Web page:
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Wednesday, 10.20.04: Terry Gilliam

Terry Gilliam is one of those genius oddballs -- capable of anything, not always successful, but ready to experiment. I was never a fan of Monty Python's Flying Circus, not that I ever gave it a fair try. Gilliam was "the American Python." His career got started because he could draw. Then he volunteered to put visuals to some kind of funny audio production and his animation career was born. Somehow he got involved with the Pythons and figured out he could write. Then, when the Pythons started doing movies, a director was born.

I didn't know who he was till I saw the movie Lost in La Mancha. It's a documentary about his attempt make a film about Don Quixote. The project was a complete disaster. In the middle of production it had to be abandoned -- always instructive to see how geniuses can fail. Anyway, the film contains some of his animation, which got me intrigued by his style and methods.

I'm reading a book called Dark Knights & Holy Fools: The Art and Films of Terry Gilliam by Bob McCabe. I marked a page where he talks about how he produced 2-1/2 minutes per week of animated film for Monty Python: No computers, all manually done out of his London apartment, with cut-outs of his own drawings and copies of things from art books, colored with felt tip pens and an airbrush. Then he'd bring it all down to the BBC and shoot it on film. He says about those days:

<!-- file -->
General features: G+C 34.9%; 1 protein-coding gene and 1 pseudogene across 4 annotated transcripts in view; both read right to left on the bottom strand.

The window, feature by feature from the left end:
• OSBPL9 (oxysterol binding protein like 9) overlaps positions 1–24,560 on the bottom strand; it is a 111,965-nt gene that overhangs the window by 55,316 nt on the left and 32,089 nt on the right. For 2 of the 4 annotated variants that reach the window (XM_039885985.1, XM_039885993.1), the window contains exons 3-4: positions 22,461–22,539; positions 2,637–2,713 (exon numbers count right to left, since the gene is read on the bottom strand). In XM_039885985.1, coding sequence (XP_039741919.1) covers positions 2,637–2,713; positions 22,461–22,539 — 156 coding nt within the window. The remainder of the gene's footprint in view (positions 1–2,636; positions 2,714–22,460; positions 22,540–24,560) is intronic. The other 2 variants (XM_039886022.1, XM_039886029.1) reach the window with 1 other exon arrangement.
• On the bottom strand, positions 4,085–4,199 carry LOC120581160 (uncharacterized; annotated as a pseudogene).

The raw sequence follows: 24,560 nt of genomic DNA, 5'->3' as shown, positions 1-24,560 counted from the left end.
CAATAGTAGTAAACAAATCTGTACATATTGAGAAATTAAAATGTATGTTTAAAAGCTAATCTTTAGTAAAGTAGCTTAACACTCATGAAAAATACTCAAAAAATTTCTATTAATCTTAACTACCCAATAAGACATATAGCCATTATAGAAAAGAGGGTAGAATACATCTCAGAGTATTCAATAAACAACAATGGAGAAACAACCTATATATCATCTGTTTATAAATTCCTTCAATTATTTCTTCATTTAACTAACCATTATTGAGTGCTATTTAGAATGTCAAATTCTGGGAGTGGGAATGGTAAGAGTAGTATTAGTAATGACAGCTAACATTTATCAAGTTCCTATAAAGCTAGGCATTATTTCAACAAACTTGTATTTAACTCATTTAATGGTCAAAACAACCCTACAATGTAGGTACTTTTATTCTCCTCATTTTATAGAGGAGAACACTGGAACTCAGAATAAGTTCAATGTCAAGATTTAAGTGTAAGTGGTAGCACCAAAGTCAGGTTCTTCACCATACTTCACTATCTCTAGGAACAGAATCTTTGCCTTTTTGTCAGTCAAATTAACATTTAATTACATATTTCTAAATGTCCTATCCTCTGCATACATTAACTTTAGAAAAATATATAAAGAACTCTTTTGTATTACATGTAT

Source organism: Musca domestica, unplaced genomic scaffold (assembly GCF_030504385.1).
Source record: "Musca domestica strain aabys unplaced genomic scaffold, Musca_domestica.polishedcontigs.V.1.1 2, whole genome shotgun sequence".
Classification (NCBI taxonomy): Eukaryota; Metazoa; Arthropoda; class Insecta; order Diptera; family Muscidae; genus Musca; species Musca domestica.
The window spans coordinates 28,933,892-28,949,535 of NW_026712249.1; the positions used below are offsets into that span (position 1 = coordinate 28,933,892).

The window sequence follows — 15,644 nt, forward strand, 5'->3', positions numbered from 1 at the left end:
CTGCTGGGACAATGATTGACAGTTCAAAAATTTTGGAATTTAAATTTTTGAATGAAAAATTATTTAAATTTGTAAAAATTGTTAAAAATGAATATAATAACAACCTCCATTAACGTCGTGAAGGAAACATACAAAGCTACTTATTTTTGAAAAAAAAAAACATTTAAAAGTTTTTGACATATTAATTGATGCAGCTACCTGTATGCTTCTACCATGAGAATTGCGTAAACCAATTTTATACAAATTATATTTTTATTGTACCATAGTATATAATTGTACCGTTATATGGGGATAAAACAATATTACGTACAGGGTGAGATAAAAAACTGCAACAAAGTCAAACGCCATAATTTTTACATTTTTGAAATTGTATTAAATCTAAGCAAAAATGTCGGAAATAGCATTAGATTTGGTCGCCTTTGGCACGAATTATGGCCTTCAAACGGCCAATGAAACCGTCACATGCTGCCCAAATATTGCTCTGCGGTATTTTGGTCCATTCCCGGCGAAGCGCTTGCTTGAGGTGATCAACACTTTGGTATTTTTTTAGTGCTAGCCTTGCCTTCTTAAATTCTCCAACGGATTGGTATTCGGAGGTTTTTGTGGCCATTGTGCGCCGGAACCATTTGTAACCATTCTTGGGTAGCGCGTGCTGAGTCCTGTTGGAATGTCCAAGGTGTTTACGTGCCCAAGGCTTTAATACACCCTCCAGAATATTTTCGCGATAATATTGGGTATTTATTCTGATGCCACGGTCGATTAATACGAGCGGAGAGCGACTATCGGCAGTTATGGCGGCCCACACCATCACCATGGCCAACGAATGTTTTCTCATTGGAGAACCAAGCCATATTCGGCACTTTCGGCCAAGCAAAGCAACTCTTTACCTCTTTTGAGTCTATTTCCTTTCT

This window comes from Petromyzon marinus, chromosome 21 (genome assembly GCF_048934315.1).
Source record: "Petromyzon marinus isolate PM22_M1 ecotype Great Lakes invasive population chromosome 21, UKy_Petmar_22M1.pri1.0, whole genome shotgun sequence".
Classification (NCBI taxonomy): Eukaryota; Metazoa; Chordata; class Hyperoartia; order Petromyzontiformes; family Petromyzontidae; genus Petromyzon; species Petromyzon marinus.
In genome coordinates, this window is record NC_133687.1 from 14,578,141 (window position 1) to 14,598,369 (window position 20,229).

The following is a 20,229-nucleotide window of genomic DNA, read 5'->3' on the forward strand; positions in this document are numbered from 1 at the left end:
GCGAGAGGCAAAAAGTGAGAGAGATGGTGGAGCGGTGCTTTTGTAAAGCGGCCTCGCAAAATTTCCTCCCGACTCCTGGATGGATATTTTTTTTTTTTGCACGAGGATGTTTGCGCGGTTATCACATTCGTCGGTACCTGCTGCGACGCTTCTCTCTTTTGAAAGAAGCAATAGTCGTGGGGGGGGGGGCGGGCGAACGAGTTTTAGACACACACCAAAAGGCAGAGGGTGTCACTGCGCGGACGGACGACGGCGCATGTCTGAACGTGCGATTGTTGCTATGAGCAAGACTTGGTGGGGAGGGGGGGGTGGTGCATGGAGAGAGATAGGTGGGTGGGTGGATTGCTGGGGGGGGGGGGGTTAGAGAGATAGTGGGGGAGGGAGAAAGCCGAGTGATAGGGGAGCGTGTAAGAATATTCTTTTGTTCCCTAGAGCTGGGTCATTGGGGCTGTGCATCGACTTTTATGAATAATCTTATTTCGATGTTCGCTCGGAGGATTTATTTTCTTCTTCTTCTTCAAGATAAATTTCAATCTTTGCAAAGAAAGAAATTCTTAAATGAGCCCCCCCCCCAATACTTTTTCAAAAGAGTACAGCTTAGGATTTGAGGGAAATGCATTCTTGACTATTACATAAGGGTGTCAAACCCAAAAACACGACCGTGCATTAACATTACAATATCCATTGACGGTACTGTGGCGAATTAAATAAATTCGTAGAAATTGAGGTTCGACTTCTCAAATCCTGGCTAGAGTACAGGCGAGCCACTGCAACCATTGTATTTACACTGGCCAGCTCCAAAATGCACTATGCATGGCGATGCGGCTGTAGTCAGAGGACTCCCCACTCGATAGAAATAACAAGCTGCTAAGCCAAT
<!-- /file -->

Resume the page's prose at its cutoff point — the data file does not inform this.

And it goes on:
I'm always in a rush, always trying to do more than I've got the time or the money for, so it's this constant battle of only going so far and then saying 'OK that's it, I've got to move on.' I do, because in the end I don't care that much. I care about the overall thing and that's what happened with the cartoons. There's an overall effect with engravings, airbrushing and photographs -- all these different techniques and media squeezed together into one thing. And that kind of collage work is something I couldn't even do now because I need the pressure of having to turn it out each week to be as free as that. Now if I was given the time, I'd try to make everything just perfect, which doesn't mean better.

I'm not sure why I'm so impressed by these words. Maybe it says something about where creativity and surprise come from. Don't overthink the thing. Don't plan for perfection. Just keep the spigots open and keep pouring out the product -- something interesting is bound to happen.

 

NOTES

Lost in La Mancha (2002)

Terry Gilliam: full filmography

Animations: his history as an animator

 

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